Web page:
Climate Change and the Elbow River
by Ann Sullivan
In early November 2019, more than 11,000 scientists from around the world declared that the Earth is in the midst of a climate crisis. The scientists were not the first to make the statement. In June of this year, Canadian politicians also passed a motion to declare a climate emergency, noting that Canada is warming twice as fast as the rest of the planet.
David Sauchyn, director of the Prairie Adaptation Research Collaborative (PARC) at the University of Regina, is perhaps more aware than most of the effects of climate change on our country and planet. Sauchyn, a professor of geography and environmental studies, has been studying climate change for 40 years. Starting in the 1990s, he became aware that there was “a whole social and political element” to climate change. “It’s really hard these days to separate the science and the reaction people have to it,” he said.
Closer to home, how is climate change affecting the Elbow River watershed? Research has shown that flow in the Elbow is slowly declining (figure 1), but Sauchyn says that decline is not as big a concern as our general lack of water conservation. On the whole, he said, Canadians do not use water very efficiently. For example, most of us soak our lawns and wash our vehicles with treated water. “We need to be less consumptive and more conservative with water,” Sauchyn said. “There’s still a lot of water conservation that could be achieved."
Climate change will also bring greater variability in river water levels from year to year. “There’ll be an increase in range between very dry and very wet,” Sauchyn said, noting that this “amplification of the hydrological cycle” will mean both more severe droughts and heavier precipitation. “On average, you would expect less water as the climate changes,” he said, noting that storms, when they do come, will likely be more intense and include more precipitation.
Prairie rivers, which rely on snow melt and runoff for their water supply, are particularly vulnerable to climate change. The Elbow River may find its source in Rae Glacier in the eastern slopes of the Rockies, but glaciers provide only a fraction of the water that flows into Calgary. The vast majority comes from snow melt and spring runoff, which is why river flow rates are currently highest in June (figure 2).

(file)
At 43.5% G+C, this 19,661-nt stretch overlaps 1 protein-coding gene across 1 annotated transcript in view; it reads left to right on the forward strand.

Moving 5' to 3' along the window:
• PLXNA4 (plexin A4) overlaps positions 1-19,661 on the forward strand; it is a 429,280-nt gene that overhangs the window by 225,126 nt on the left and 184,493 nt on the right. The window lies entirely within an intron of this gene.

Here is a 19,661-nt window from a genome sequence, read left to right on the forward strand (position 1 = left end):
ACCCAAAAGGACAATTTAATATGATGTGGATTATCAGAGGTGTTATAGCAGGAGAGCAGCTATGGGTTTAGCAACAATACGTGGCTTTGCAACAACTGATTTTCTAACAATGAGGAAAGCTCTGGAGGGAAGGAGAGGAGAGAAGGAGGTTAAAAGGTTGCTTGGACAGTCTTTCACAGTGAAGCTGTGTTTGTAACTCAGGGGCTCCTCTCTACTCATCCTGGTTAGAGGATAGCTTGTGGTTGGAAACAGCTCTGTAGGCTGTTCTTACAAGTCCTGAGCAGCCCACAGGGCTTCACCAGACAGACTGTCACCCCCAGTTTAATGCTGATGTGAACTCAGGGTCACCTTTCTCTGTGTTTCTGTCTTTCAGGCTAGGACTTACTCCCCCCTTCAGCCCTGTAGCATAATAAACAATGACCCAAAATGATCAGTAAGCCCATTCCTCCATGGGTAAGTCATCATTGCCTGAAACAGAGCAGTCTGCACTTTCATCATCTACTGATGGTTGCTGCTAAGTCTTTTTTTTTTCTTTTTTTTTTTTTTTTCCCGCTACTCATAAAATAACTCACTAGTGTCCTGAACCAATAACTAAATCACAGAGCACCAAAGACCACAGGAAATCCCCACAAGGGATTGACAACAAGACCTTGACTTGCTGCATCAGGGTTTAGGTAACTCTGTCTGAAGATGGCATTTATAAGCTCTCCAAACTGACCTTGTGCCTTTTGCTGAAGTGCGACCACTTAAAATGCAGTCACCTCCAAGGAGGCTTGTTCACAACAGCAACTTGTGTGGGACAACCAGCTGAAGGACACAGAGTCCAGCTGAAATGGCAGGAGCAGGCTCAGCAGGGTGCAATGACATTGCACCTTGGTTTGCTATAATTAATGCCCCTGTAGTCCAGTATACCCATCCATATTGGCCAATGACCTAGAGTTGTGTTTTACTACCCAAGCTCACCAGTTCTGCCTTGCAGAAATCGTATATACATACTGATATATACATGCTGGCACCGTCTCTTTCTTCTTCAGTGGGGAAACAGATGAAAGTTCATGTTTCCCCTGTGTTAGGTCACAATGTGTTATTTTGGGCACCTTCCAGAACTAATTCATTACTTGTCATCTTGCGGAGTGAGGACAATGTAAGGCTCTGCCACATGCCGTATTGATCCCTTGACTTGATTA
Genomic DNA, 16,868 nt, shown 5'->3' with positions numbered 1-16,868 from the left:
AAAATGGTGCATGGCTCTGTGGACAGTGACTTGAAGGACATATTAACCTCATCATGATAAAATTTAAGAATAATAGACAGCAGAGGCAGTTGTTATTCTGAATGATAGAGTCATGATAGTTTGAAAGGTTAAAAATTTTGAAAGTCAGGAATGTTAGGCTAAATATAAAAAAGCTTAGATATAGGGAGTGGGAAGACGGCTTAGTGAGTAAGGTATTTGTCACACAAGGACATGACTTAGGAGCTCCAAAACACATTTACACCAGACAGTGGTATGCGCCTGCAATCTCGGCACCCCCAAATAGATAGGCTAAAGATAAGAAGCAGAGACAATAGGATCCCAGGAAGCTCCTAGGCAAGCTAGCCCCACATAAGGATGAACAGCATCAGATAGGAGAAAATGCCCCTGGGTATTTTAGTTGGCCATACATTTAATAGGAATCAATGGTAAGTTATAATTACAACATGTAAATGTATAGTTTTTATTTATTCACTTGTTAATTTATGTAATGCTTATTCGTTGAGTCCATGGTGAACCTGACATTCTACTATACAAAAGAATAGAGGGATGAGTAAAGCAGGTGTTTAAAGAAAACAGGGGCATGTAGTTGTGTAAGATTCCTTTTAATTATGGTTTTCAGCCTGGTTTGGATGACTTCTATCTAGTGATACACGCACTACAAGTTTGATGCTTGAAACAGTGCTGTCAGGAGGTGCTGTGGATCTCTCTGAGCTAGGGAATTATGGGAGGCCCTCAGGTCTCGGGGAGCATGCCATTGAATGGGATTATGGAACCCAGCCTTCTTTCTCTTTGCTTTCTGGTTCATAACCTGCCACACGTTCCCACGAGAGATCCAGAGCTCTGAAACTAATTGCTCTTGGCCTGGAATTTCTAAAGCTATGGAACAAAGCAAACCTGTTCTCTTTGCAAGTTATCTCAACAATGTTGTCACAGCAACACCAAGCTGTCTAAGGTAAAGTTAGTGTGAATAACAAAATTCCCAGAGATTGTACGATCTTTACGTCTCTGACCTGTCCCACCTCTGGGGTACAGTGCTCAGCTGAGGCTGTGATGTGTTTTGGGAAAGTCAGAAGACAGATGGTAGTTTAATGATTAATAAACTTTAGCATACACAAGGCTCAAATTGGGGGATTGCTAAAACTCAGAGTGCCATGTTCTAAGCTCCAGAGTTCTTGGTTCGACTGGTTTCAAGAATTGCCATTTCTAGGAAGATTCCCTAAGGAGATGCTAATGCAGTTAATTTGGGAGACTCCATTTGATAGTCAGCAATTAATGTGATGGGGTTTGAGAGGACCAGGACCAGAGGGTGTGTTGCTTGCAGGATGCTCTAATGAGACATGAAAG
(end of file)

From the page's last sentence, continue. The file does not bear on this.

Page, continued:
Climate change will likely change the timing of high and low flows on the Elbow. With a changing climate, spring runoff is predicted to happen earlier in the year, leading to highest annual flow rates in May (figure 3).
“All rivers on the prairies will have more water in the winter and spring,” Sauchyn said. “The problem is we need the water in the summer.”
According to Sauchyn, the City of Calgary is one of the most progressive cities in the country on the subject of water. Calgary is well situated on two rivers (the Elbow and the Bow), but demand for water is also very high because of the city’s large – and growing – population.
Éowyn Campbell, a University of Calgary PhD candidate who has studied the Elbow River extensively, agrees that Calgary has top-notch water treatment. “The City of Calgary has a world-class water treatment system and the water it returns to the Bow (which it takes from both the Bow and Elbow) is very good quality,” Campbell said in an email. “But that result is due to conscious and careful decision making and allocation of a LOT of money.”